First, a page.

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Universal(ish) Truths

My last post focused on the differences I was experiencing on my trip, for the second installment, I’ve gathered a couple of things that seem to ring true in all the places I’ve been. I use the term “universal-ish” because this is a sample from 5 countries in relatively close proximity to one another, so in no way are these actually universal truths.


1. Everyone Loves Taylor Swift

Whether you’re on a crowded bus in Portugal, a cab in Glasgow, or in a pub in Dublin, when a Taylor swift song comes on there is a general head bobbing that begins and people acknowledge how catchy it is. I read something recently about T-Swizzle being compared to this generation’s Michael Jackson. Not that she is as talented or will have as long of a staying power, but the fact that she can bridge age and cultural gaps. She isn’t as offensive as Miley, is more accessible than Beyoncé, and encompasses what most people hope all American girls are like: tall and blonde with an affinity for red lipstick.


​(Starbucks didn't make the list but I appreciate the Scottish twist on the place)


2. They Also Love Harry Potter

The book has been translated into 63 different languages so this one might have some truth to it, but this is a biased opinion because I’ve been travelling to countries with HP history everywhere. Though must say there is something special about walking around Edinburgh whistling “Hedwig’s Theme,” with your friend, taking in the city JK Rowling used as inspiration for her novels. Almost everyone on the trip could readily present which house they’ve been sorted in via online quizzes (Full disclosure, I’m a Slytherin). That detail alone explains why I was too lazy to wait in the Platform 9 ¾ s line at King’s Cross Station. Instead I chose to take a picture of a tourist taking a picture in front of it.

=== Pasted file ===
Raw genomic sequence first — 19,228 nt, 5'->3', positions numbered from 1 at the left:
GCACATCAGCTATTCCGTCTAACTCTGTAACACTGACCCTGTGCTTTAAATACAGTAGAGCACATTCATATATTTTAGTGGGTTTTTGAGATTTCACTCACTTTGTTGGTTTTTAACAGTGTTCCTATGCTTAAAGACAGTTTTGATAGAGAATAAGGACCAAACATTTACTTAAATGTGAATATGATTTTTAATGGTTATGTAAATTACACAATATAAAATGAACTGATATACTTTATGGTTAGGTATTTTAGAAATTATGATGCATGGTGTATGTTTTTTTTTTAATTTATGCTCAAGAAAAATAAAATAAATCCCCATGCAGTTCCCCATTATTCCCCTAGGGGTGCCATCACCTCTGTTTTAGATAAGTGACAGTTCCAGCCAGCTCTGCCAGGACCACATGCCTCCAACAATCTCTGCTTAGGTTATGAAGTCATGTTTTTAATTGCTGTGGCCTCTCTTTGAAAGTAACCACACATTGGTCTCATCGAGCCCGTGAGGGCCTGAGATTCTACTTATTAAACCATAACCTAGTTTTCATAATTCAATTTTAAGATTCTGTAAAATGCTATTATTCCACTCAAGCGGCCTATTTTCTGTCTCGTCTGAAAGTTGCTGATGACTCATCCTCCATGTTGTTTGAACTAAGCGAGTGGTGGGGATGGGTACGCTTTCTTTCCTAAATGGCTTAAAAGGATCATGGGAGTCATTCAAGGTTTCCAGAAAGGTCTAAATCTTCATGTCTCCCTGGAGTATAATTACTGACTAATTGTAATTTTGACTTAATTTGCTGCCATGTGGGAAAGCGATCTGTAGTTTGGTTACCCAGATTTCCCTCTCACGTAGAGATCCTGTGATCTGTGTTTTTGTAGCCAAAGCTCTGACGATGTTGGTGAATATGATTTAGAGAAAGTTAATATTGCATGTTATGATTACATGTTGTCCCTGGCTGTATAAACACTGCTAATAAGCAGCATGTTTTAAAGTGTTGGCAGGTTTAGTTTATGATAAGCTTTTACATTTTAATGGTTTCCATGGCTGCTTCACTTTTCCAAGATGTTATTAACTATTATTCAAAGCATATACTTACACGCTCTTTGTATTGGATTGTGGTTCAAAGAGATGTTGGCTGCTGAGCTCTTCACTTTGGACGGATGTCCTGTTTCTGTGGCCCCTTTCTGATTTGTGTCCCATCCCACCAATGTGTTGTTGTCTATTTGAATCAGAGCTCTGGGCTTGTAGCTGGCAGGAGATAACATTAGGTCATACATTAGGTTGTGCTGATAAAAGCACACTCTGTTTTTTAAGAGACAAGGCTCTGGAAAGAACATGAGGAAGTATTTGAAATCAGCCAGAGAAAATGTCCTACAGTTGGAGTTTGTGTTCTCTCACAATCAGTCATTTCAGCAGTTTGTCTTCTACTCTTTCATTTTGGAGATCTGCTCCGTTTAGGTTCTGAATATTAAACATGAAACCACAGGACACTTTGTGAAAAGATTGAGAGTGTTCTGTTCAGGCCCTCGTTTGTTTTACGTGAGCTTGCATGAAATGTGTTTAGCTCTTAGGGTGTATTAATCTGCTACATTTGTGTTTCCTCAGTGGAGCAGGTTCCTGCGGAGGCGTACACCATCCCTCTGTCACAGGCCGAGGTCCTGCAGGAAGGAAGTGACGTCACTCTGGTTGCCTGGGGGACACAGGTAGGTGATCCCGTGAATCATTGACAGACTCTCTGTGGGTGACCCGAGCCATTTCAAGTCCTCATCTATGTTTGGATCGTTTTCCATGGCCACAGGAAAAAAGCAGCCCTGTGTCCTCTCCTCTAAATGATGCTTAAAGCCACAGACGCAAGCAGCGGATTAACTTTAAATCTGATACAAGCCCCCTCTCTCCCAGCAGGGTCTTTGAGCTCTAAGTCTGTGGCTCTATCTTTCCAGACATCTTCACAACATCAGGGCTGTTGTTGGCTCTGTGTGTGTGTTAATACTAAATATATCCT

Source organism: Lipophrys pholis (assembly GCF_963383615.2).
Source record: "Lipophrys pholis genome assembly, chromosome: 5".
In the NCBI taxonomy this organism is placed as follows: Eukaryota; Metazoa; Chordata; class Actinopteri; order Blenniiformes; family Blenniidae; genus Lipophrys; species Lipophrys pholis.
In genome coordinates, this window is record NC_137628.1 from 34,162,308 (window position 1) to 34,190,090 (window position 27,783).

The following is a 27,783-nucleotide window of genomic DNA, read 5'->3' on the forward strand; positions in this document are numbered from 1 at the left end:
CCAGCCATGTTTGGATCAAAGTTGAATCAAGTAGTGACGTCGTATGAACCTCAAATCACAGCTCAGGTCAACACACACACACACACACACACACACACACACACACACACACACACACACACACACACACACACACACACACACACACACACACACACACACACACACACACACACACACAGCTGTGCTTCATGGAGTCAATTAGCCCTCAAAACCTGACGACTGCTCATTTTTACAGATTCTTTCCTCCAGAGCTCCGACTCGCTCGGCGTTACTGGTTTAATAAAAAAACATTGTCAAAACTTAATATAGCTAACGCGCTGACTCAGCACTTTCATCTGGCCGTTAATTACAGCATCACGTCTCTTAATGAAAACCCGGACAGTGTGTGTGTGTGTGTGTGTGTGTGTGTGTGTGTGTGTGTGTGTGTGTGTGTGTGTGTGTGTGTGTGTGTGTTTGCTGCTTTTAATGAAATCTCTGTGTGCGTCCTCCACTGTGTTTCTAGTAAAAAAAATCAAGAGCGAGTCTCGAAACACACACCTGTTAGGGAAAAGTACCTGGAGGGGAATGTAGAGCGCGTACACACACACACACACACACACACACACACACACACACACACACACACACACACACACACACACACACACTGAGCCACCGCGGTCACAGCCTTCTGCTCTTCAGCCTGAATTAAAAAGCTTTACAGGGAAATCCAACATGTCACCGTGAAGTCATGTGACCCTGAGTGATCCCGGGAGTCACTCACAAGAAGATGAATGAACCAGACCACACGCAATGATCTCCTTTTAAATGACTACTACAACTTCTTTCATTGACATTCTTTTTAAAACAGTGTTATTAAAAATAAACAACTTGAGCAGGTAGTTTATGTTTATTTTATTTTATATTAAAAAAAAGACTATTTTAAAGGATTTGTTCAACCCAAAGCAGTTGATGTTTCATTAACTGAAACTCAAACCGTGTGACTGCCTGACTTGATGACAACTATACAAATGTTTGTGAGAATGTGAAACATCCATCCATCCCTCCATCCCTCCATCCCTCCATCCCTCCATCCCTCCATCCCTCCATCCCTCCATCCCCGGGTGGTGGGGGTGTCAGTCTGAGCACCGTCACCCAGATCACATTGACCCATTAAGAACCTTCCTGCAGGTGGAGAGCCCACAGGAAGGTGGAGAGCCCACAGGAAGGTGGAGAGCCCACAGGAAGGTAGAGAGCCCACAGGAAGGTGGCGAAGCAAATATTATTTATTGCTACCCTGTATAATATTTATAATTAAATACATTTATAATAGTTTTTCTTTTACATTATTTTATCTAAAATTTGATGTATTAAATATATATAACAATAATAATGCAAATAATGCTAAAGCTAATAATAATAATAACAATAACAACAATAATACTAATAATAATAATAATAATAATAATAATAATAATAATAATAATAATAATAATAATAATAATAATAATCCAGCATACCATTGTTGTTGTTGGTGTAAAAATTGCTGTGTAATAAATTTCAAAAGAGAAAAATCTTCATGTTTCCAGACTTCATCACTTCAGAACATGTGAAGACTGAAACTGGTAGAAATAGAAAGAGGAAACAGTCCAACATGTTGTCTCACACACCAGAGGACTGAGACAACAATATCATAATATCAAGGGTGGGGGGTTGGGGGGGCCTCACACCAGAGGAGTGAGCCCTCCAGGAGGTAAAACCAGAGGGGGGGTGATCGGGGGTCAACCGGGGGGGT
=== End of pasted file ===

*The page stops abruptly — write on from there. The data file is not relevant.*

​(Edinburgh, Scotland)

3. Young People Just Want To Move On

            I’ve been in a class learning about the history of Ireland and after the first few classes, I found myself being sort of mad at England. I was filled with a pseudo-nationalistic anger; I watched the “Iron Lady” and channeled my frustration in trying to understand Margaret Thatcher. But when I asked my Irish friends about the history, they seemed indifferent. When I quizzed them about their thoughts on the oppression from England they replied, “Well didn’t they do the same to you?” This hadn’t even crossed my mind. The situations are wildly different, due to time and space they feel from the conflict, but just like in the States, young people generally want to move on.

This also goes for very young children, in a more literal sense. It does not matter what historical site, museum, or castle you are trying to tour, kids do not care. It does not matter what battle was won on this site, who was buried there, they just want their Ipad and they want to go home. I cannot say I do not identify with these desires. After traveling for 48 hours and somehow finding myself sleep deprived staring at a really old building, there is a large part of me that wants to throw a tantrum then have a nap.


​(Children ignoring history in Lisbon, Portugal)


- Anna Aiello


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